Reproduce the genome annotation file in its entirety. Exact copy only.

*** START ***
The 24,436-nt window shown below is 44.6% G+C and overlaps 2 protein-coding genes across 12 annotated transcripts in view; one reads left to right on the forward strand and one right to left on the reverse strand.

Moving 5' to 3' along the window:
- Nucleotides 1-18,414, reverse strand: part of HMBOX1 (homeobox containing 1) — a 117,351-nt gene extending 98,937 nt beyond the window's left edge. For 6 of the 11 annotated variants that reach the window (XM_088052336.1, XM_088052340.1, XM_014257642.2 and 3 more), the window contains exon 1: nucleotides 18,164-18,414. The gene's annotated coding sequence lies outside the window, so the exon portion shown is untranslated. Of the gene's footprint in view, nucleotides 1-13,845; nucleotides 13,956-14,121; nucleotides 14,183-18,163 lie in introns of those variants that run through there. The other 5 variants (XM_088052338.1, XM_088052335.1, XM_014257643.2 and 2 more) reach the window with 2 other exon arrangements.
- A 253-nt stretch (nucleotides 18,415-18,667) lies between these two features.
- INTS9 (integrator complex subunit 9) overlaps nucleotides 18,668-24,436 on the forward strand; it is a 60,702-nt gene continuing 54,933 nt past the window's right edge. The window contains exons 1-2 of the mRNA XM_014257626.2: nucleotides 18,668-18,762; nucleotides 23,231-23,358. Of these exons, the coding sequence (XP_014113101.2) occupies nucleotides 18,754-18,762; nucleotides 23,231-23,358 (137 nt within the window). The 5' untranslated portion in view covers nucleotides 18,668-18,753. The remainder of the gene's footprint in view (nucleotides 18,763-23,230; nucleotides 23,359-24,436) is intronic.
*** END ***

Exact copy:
The 24,436-nt window shown below is 44.6% G+C and overlaps 2 protein-coding genes across 12 annotated transcripts in view; one reads left to right on the forward strand and one right to left on the reverse strand.

Moving 5' to 3' along the window:
- Nucleotides 1-18,414, reverse strand: part of HMBOX1 (homeobox containing 1) — a 117,351-nt gene extending 98,937 nt beyond the window's left edge. For 6 of the 11 annotated variants that reach the window (XM_088052336.1, XM_088052340.1, XM_014257642.2 and 3 more), the window contains exon 1: nucleotides 18,164-18,414. The gene's annotated coding sequence lies outside the window, so the exon portion shown is untranslated. Of the gene's footprint in view, nucleotides 1-13,845; nucleotides 13,956-14,121; nucleotides 14,183-18,163 lie in introns of those variants that run through there. The other 5 variants (XM_088052338.1, XM_088052335.1, XM_014257643.2 and 2 more) reach the window with 2 other exon arrangements.
- A 253-nt stretch (nucleotides 18,415-18,667) lies between these two features.
- INTS9 (integrator complex subunit 9) overlaps nucleotides 18,668-24,436 on the forward strand; it is a 60,702-nt gene continuing 54,933 nt past the window's right edge. The window contains exons 1-2 of the mRNA XM_014257626.2: nucleotides 18,668-18,762; nucleotides 23,231-23,358. Of these exons, the coding sequence (XP_014113101.2) occupies nucleotides 18,754-18,762; nucleotides 23,231-23,358 (137 nt within the window). The 5' untranslated portion in view covers nucleotides 18,668-18,753. The remainder of the gene's footprint in view (nucleotides 18,763-23,230; nucleotides 23,359-24,436) is intronic.